Aquaculture for all

Advancing the sustainability of farmed shrimp

Shrimp Certification Technology & equipment +4 more

If impact financing is key to sustainable shrimp farming, how can satellites, mobile phones and big data accelerate this process?

by Co-founder and CEO, Sea Warden
Zack Dinh thumbnail
Co-founder and head of product, Sea Warden
Shelby Oliver thumbnail
Phang Nga Province, Thailand: Satellite observations can monitor shrimp farming anywhere in the world

Global farmed shrimp production grew 500 percent between 2007–2017, according to the FAO.

Controlled intensification

In September 2020, WWF published Future Proofing Shrimp Production, a policy guide summarising the shrimp farming sector as: “largely characterized by unindustrialised producers and unsustainable practices. It requires the use of natural resources that can, without proper management, result in negative impacts, such as natural habitat conversion, water pollution, over-exploitation of marine fisheries for fish meal and carbon emissions associated with electricity and farm fuel.”

The guide identified controlled intensification as a solution to making shrimp farming more sustainable. Intensive production systems produce higher amounts of shrimp per land area by using more precise methods, and with responsible practices can reduce impact to local water quality and disease risk by minimising farm interaction with the external environment. However, shrimp farming is dominated by smallholder producers who lack access to formal credit necessary to adopt more intensive production methods.

Total land area reduces as shrimp production intensifies



To accelerate the transition to controlled intensification, WWF identified intentional direction of capital to shrimp farms as a key driver. While investments have the potential to generate high returns, there are major challenges, including the fragmented and sometimes remote distribution of farms, and limited data on production and financial performance. These issues complicate the identification of suitable farms and increase financial risk to the lender. These issues raise several considerations:

  • Can we reduce the cost of conducting due diligence to enable deployment of investments to smallholder farms at scale?
  • How can we ensure investments are used properly and help farmers follow responsible production practices?
  • How can sustainably produced shrimp be traced through the supply chain to maximise outcomes for both farmers and consumers?

The solution

Remote monitoring technologies, including satellite observations and mobile phone data collection, can address the data challenges that are currently preventing the successful delivery of capital needed to fund sustainable shrimp farming practices.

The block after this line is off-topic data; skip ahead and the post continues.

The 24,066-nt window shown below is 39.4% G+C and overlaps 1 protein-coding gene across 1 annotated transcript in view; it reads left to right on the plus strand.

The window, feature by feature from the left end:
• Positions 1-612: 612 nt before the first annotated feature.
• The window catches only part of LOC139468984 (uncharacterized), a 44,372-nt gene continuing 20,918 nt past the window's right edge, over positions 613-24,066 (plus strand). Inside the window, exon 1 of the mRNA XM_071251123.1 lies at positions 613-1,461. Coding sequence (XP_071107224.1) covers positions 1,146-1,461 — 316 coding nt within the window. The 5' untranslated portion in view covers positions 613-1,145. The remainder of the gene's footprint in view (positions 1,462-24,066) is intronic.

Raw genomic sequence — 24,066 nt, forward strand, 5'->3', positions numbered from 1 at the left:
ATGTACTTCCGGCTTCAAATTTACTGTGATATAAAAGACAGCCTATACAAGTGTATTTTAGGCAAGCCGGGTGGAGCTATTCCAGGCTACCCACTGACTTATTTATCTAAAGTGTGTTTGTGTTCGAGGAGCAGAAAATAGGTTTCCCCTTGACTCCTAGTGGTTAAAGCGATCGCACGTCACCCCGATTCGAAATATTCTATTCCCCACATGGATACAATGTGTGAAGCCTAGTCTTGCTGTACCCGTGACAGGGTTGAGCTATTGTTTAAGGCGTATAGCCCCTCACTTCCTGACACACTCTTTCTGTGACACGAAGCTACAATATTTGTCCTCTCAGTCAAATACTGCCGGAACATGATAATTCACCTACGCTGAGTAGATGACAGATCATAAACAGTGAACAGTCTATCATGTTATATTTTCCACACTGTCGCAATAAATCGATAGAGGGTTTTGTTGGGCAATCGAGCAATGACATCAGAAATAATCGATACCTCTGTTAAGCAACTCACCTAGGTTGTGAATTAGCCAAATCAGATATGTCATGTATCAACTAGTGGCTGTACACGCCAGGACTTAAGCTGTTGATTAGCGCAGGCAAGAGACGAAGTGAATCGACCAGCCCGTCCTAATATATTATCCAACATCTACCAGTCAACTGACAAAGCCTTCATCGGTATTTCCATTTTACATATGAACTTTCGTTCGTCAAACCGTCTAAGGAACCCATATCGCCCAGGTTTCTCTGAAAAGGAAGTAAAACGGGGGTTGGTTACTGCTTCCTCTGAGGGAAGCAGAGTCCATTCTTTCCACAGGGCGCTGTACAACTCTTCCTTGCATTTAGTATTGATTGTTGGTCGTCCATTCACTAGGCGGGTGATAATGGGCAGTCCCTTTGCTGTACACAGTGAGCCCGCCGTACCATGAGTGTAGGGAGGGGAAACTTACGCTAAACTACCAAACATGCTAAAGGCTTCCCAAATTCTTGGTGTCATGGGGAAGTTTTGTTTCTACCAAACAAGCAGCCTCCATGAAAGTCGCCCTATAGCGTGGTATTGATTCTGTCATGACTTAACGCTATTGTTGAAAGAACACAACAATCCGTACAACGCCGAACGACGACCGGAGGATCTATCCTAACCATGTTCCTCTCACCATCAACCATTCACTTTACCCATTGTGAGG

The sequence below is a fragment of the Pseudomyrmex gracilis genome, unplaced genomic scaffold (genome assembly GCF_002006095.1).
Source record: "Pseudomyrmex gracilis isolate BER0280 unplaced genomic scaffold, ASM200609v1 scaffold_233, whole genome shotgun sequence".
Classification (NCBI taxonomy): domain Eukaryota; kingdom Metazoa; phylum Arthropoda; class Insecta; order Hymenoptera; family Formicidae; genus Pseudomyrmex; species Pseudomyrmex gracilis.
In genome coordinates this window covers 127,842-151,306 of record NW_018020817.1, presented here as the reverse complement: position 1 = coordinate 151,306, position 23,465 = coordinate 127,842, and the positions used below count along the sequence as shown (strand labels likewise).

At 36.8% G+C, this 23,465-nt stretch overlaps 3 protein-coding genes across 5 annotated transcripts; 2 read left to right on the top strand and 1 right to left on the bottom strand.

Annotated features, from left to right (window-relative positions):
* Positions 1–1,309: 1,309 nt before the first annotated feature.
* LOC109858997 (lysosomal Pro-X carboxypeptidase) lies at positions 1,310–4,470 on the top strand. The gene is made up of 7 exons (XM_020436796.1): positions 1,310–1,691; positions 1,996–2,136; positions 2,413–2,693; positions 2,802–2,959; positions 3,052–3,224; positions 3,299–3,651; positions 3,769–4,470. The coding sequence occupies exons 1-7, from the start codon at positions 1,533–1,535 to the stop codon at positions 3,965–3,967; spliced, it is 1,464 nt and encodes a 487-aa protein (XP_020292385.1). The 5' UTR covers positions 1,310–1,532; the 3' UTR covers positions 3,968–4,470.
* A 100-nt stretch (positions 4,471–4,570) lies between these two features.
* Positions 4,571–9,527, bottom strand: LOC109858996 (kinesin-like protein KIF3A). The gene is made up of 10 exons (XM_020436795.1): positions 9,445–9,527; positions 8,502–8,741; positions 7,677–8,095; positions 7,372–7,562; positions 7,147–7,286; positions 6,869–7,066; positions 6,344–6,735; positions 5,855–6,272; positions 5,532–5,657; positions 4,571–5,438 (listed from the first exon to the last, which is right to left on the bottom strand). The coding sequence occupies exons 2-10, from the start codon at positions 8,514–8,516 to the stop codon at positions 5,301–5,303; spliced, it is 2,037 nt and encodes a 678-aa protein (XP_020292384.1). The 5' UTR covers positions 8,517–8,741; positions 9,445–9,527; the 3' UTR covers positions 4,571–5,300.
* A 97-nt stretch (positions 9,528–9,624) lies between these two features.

SeaWarden's* solution is to provide a framework where remote monitoring plays a key role in every step of the acceleration process: from finding farms suitable for investment, to farmer onboarding, to production and portfolio monitoring, to supporting traceability through the supply chain.

SeaWarden's model for accelerating sustainable shrimp production practices

Remote monitoring plays a key role in each phase of the acceleration process.

Phase 1: farm selection

We plan to identify ideal farm candidates by analysing satellite observations, weather data, official production records and other forms of big data. Historic datasets spanning many years provide a deep understanding of farming practices and performance. Key data elements (KDEs) generated by this process classify ponds based on eligibility criteria defined by the impact financier.

Phase 2: onboarding farms

Contact with eligible farms will be made by collaborators based in the area. To apply, interested farms need to provide additional information using their mobile phones. KDEs that cannot be collected by satellite observations are then verified by photos and videos submitted by the farmer. By combining historic observation data with farmer-submitted information, we generate digital farmer profiles that enable impact financiers to conduct their due diligence process.

Phase 3: deployment of funds and resources

The impact financier then releases funds to selected farms, with the stipulation that these funds are used to make specific farm improvements – such as the installation of automatic feeding devices, plastic pond liners, construction of water treatment and settling ponds. Depending on the agreement, resources can be deployed as a combination of funds, equipment, feed credit and technical support. Afterwards, farm improvements and purchases are verified by remote monitoring.

Phase 4: responsible production and portfolio monitoring

Ongoing satellite observations and farmer submitted production data ensure that production adheres to responsible aquaculture production standards. Remote monitoring data is analysed in real-time, supporting farmers with management advice, market insights and early warning of disease events in their area. Remote monitoring also enables impact financiers to efficiently monitor many farms within their portfolio, and provide additional resources when needed.

Phase 5: post-production transparency and traceability

Having production records collected through remote monitoring greatly simplifies the audit process for certifications provided by programmes like ASC and BAP. These globally recognised certifications boost brand recognition and improve access to markets with stricter sourcing policies. Furthermore, by integrating remote monitoring data into existing traceability platforms, we can enable pond-level traceability through the supply chain, a major benefit for retailers and consumers.